Biden administration gives senior Saudi visitor the red carpet treatment signaling possible warming ties
By Nicole Gaouette and Kylie Atwood
The Biden administration hosted the most senior Saudi official to arrive in Washington since the White House distanced itself earlier this year from the kingdom and its defacto ruler Crown Prince Mohammed bin Salman in a visit that may signal yet another recalibration in the fraught relationship.
Deputy Defense Minister Khalid bin Salman, a prince and brother to Mohammed, has had meetings with Biden’s most senior national security officials, including national security adviser Jake Sullivan, Defense Secretary Lloyd Austin, Joint Chiefs of Staff Chairman Mark Milley and Secretary of State Antony Blinken. The prince’s arrival hasn’t been without controversy, as some State Department officials have expressed frustration with the broad access he has been given, according to two sources familiar with the visit.
But as the administration struggles on a number of fronts — with a likely resurgence of Taliban violence in Afghanistan, the ongoing war in Yemen, faltering Iran talks and gas prices at seven-year highs as Americans hit the road to celebrate summer and post-quarantine freedom — Saudi Arabia’s role in all these areas becomes too important to ignore.
“Too many times, too many administrations, every president eventually gets mugged by reality on this and comes to the conclusion that as hard as it is to live with the Saudis as close partners, given the huge gap in values that exists between the two societies, it’s even much harder to have to deal with them as potential adversaries or as an unfriendly country,” said John Hannah, a senior fellow at the Jewish Institute for National Security of America. “They just remain too important.”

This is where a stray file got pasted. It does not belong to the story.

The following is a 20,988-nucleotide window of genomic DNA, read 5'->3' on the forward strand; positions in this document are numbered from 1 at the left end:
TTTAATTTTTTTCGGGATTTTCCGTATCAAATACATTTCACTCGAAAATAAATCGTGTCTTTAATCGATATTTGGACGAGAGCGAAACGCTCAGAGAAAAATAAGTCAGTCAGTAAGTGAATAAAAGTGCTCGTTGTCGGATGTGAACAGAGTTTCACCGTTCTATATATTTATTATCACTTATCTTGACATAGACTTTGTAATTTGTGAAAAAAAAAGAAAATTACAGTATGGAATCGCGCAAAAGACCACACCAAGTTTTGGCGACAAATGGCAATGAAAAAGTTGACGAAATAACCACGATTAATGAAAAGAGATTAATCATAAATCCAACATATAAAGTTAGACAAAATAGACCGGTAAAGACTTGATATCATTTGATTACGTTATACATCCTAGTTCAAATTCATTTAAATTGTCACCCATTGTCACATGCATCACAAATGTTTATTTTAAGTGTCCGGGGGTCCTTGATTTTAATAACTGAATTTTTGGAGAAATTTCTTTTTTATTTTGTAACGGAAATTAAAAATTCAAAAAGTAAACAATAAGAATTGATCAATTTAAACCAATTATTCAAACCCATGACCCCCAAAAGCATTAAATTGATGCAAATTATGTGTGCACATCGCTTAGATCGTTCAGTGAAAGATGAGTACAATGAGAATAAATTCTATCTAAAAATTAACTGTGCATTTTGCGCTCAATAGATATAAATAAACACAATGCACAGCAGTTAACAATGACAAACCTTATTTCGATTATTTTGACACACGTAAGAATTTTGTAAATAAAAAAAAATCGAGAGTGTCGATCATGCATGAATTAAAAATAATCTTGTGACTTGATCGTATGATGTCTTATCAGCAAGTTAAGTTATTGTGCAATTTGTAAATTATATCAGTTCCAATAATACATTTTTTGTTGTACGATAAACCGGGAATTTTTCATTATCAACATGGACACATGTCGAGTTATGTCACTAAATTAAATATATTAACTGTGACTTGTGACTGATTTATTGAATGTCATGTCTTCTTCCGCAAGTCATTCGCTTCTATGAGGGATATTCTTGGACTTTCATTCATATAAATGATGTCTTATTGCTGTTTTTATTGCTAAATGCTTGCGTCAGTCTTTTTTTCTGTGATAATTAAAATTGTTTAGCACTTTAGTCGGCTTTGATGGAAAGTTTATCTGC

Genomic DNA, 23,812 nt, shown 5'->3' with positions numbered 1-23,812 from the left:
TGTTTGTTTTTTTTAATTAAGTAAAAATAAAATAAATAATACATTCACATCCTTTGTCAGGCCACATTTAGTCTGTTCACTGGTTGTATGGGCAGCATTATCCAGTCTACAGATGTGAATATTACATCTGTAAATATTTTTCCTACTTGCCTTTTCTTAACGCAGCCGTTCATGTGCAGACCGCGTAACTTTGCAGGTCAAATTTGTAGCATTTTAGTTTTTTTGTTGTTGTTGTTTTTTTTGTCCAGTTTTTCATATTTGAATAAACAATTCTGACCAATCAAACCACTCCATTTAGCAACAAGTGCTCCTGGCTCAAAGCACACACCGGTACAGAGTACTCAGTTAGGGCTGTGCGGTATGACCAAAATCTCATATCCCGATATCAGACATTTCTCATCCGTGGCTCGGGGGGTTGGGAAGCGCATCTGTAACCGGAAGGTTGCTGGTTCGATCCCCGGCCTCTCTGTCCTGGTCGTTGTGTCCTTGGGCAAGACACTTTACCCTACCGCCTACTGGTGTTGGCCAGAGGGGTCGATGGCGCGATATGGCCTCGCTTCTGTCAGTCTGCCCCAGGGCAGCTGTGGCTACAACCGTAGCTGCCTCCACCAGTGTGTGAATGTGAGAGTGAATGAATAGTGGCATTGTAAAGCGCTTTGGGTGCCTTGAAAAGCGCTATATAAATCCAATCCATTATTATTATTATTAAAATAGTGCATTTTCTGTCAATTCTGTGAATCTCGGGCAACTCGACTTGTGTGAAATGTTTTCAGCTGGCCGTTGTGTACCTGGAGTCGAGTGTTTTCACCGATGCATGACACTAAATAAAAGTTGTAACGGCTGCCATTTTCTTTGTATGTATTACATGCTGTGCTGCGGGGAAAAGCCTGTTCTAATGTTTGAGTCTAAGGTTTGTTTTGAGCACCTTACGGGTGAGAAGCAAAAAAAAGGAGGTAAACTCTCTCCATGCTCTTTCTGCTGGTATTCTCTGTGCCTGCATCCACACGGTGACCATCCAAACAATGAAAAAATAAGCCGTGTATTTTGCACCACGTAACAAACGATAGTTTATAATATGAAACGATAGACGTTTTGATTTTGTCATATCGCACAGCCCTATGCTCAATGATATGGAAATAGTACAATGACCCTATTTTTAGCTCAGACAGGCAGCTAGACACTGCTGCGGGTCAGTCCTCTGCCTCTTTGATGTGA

Red carpet treatment
Bin Salman’s red carpet treatment marks a sharp change from February, when the administration released a report finding the Crown Prince directly responsible for approving the murder of journalist Jamal Khashoggi; sanctioned dozens of Saudis tied to human rights abuses; and ended US support for the Saudi war in Yemen.
That shift is generating some debate within the administration and leaving some State Department officials frustrated at the broad access being given to the 33-year-old prince, according to two sources familiar with the royal’s visit to the department.
State Department spokesperson Ned Price said Wednesday that he expected Blinken would “have a chance to take part in part of” a meeting with senior State Department officials and bin Salman.
As Blinken prepared to see the prince — who as a deputy defense minister would normally be too junior in rank to be meeting a secretary of state — their appointment was the subject of internal debate, the sources said. There was also some frustration on Tuesday when the Saudis canceled a dinner they had planned with Biden administration officials just hours before the gathering at the Saudi ambassador’s residence in DC, the sources said.
The Saudis told US officials they had to make calls back to Riyadh in advance of Wednesday’s meetings at the State Department, the source said. The Saudi embassy has not replied to CNN’s queries about the dinner or bin Salman’s plans to meet Blinken on Wednesday.
The prince’s visit wasn’t listed on Blinken’s public schedule, and his stay in Washington wasn’t announced in advance, perhaps an attempt to keep it discreet.
In February, Biden and other officials emphasized they were ending the coziness that marked the Trump administration’s ties to Saudi Arabia, and with it, a blind eye to the kingdom’s human rights abuses. But they also made clear the US would continue to support, protect, and work with the kingdom because of shared interests.